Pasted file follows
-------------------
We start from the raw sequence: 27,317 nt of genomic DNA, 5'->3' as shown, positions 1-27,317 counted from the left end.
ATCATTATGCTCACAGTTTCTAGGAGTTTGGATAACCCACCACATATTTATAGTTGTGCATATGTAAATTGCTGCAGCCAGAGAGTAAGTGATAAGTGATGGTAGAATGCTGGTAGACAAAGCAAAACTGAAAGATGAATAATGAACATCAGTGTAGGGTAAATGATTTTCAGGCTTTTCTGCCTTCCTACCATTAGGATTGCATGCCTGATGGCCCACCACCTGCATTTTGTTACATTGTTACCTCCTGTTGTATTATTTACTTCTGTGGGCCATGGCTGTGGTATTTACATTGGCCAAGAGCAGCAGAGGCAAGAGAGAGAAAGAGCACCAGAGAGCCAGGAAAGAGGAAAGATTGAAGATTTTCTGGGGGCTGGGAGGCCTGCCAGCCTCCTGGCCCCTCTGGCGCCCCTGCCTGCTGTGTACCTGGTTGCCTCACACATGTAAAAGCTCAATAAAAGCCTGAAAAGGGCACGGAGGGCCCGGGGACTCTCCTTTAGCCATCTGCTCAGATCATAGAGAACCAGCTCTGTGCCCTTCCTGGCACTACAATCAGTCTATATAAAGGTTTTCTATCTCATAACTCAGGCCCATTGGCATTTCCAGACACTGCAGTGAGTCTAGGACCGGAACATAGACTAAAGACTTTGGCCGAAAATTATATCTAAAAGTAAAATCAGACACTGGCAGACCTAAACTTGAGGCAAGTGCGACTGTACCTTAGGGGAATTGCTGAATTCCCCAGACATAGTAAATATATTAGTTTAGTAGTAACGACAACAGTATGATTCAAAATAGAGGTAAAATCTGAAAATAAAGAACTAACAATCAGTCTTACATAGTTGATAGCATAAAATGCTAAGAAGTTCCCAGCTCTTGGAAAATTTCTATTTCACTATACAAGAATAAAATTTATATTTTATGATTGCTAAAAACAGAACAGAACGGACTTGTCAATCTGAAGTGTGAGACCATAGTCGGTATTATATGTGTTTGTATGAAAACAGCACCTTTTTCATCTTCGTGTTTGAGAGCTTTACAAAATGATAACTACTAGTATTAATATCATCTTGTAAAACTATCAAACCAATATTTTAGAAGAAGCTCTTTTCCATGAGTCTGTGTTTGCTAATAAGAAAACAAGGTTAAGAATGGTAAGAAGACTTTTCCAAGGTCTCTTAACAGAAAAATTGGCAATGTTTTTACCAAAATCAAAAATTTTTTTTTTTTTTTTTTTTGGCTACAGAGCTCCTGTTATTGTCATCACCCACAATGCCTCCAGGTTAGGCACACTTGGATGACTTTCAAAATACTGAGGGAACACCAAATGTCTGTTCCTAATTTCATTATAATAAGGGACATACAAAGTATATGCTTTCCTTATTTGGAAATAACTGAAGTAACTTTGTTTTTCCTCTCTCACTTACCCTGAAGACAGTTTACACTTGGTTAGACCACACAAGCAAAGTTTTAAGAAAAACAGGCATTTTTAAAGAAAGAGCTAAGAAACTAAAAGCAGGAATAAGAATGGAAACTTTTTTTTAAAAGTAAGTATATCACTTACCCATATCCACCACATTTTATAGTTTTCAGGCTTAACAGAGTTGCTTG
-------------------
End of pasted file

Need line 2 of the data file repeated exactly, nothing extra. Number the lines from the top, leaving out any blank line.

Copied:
ATCATTATGCTCACAGTTTCTAGGAGTTTGGATAACCCACCACATATTTATAGTTGTGCATATGTAAATTGCTGCAGCCAGAGAGTAAGTGATAAGTGATGGTAGAATGCTGGTAGACAAAGCAAAACTGAAAGATGAATAATGAACATCAGTGTAGGGTAAATGATTTTCAGGCTTTTCTGCCTTCCTACCATTAGGATTGCATGCCTGATGGCCCACCACCTGCATTTTGTTACATTGTTACCTCCTGTTGTATTATTTACTTCTGTGGGCCATGGCTGTGGTATTTACATTGGCCAAGAGCAGCAGAGGCAAGAGAGAGAAAGAGCACCAGAGAGCCAGGAAAGAGGAAAGATTGAAGATTTTCTGGGGGCTGGGAGGCCTGCCAGCCTCCTGGCCCCTCTGGCGCCCCTGCCTGCTGTGTACCTGGTTGCCTCACACATGTAAAAGCTCAATAAAAGCCTGAAAAGGGCACGGAGGGCCCGGGGACTCTCCTTTAGCCATCTGCTCAGATCATAGAGAACCAGCTCTGTGCCCTTCCTGGCACTACAATCAGTCTATATAAAGGTTTTCTATCTCATAACTCAGGCCCATTGGCATTTCCAGACACTGCAGTGAGTCTAGGACCGGAACATAGACTAAAGACTTTGGCCGAAAATTATATCTAAAAGTAAAATCAGACACTGGCAGACCTAAACTTGAGGCAAGTGCGACTGTACCTTAGGGGAATTGCTGAATTCCCCAGACATAGTAAATATATTAGTTTAGTAGTAACGACAACAGTATGATTCAAAATAGAGGTAAAATCTGAAAATAAAGAACTAACAATCAGTCTTACATAGTTGATAGCATAAAATGCTAAGAAGTTCCCAGCTCTTGGAAAATTTCTATTTCACTATACAAGAATAAAATTTATATTTTATGATTGCTAAAAACAGAACAGAACGGACTTGTCAATCTGAAGTGTGAGACCATAGTCGGTATTATATGTGTTTGTATGAAAACAGCACCTTTTTCATCTTCGTGTTTGAGAGCTTTACAAAATGATAACTACTAGTATTAATATCATCTTGTAAAACTATCAAACCAATATTTTAGAAGAAGCTCTTTTCCATGAGTCTGTGTTTGCTAATAAGAAAACAAGGTTAAGAATGGTAAGAAGACTTTTCCAAGGTCTCTTAACAGAAAAATTGGCAATGTTTTTACCAAAATCAAAAATTTTTTTTTTTTTTTTTTTTGGCTACAGAGCTCCTGTTATTGTCATCACCCACAATGCCTCCAGGTTAGGCACACTTGGATGACTTTCAAAATACTGAGGGAACACCAAATGTCTGTTCCTAATTTCATTATAATAAGGGACATACAAAGTATATGCTTTCCTTATTTGGAAATAACTGAAGTAACTTTGTTTTTCCTCTCTCACTTACCCTGAAGACAGTTTACACTTGGTTAGACCACACAAGCAAAGTTTTAAGAAAAACAGGCATTTTTAAAGAAAGAGCTAAGAAACTAAAAGCAGGAATAAGAATGGAAACTTTTTTTTAAAAGTAAGTATATCACTTACCCATATCCACCACATTTTATAGTTTTCAGGCTTAACAGAGTTGCTTG